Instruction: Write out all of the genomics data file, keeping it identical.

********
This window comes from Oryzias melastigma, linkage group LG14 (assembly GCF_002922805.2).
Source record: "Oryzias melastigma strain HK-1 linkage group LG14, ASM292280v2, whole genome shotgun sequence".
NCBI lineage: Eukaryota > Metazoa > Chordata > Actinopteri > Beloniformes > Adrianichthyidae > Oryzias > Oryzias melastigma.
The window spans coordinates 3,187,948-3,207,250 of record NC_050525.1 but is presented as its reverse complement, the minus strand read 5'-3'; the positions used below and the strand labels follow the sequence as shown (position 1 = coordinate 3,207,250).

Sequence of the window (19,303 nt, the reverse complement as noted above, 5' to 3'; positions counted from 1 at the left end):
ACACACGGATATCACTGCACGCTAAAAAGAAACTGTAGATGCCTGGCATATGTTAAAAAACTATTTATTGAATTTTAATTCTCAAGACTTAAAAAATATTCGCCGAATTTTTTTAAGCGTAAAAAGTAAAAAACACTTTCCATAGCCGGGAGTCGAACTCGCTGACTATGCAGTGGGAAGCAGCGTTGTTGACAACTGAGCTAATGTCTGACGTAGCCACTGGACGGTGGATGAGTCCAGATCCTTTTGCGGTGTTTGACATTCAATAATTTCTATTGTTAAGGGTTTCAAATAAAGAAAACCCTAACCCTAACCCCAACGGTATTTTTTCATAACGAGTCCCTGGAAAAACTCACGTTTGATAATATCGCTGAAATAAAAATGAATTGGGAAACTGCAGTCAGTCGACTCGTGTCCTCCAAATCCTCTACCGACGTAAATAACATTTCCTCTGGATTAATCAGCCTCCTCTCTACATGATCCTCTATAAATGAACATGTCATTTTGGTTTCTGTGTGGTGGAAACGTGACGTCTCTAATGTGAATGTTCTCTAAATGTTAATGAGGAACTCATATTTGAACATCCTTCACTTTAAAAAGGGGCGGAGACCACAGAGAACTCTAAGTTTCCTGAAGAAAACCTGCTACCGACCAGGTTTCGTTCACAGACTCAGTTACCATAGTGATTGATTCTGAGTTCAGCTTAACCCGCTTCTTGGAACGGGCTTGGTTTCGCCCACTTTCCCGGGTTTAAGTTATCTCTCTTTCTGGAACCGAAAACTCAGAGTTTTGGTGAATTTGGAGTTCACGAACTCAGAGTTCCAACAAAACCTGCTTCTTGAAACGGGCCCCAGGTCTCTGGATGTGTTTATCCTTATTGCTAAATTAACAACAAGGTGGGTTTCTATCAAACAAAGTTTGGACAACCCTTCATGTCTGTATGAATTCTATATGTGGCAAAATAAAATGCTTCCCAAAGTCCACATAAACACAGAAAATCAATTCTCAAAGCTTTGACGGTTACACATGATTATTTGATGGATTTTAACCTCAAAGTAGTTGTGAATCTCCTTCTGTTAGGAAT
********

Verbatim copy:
This window comes from Oryzias melastigma, linkage group LG14 (assembly GCF_002922805.2).
Source record: "Oryzias melastigma strain HK-1 linkage group LG14, ASM292280v2, whole genome shotgun sequence".
NCBI lineage: Eukaryota > Metazoa > Chordata > Actinopteri > Beloniformes > Adrianichthyidae > Oryzias > Oryzias melastigma.
The window spans coordinates 3,187,948-3,207,250 of record NC_050525.1 but is presented as its reverse complement, the minus strand read 5'-3'; the positions used below and the strand labels follow the sequence as shown (position 1 = coordinate 3,207,250).

Sequence of the window (19,303 nt, the reverse complement as noted above, 5' to 3'; positions counted from 1 at the left end):
ACACACGGATATCACTGCACGCTAAAAAGAAACTGTAGATGCCTGGCATATGTTAAAAAACTATTTATTGAATTTTAATTCTCAAGACTTAAAAAATATTCGCCGAATTTTTTTAAGCGTAAAAAGTAAAAAACACTTTCCATAGCCGGGAGTCGAACTCGCTGACTATGCAGTGGGAAGCAGCGTTGTTGACAACTGAGCTAATGTCTGACGTAGCCACTGGACGGTGGATGAGTCCAGATCCTTTTGCGGTGTTTGACATTCAATAATTTCTATTGTTAAGGGTTTCAAATAAAGAAAACCCTAACCCTAACCCCAACGGTATTTTTTCATAACGAGTCCCTGGAAAAACTCACGTTTGATAATATCGCTGAAATAAAAATGAATTGGGAAACTGCAGTCAGTCGACTCGTGTCCTCCAAATCCTCTACCGACGTAAATAACATTTCCTCTGGATTAATCAGCCTCCTCTCTACATGATCCTCTATAAATGAACATGTCATTTTGGTTTCTGTGTGGTGGAAACGTGACGTCTCTAATGTGAATGTTCTCTAAATGTTAATGAGGAACTCATATTTGAACATCCTTCACTTTAAAAAGGGGCGGAGACCACAGAGAACTCTAAGTTTCCTGAAGAAAACCTGCTACCGACCAGGTTTCGTTCACAGACTCAGTTACCATAGTGATTGATTCTGAGTTCAGCTTAACCCGCTTCTTGGAACGGGCTTGGTTTCGCCCACTTTCCCGGGTTTAAGTTATCTCTCTTTCTGGAACCGAAAACTCAGAGTTTTGGTGAATTTGGAGTTCACGAACTCAGAGTTCCAACAAAACCTGCTTCTTGAAACGGGCCCCAGGTCTCTGGATGTGTTTATCCTTATTGCTAAATTAACAACAAGGTGGGTTTCTATCAAACAAAGTTTGGACAACCCTTCATGTCTGTATGAATTCTATATGTGGCAAAATAAAATGCTTCCCAAAGTCCACATAAACACAGAAAATCAATTCTCAAAGCTTTGACGGTTACACATGATTATTTGATGGATTTTAACCTCAAAGTAGTTGTGAATCTCCTTCTGTTAGGAAT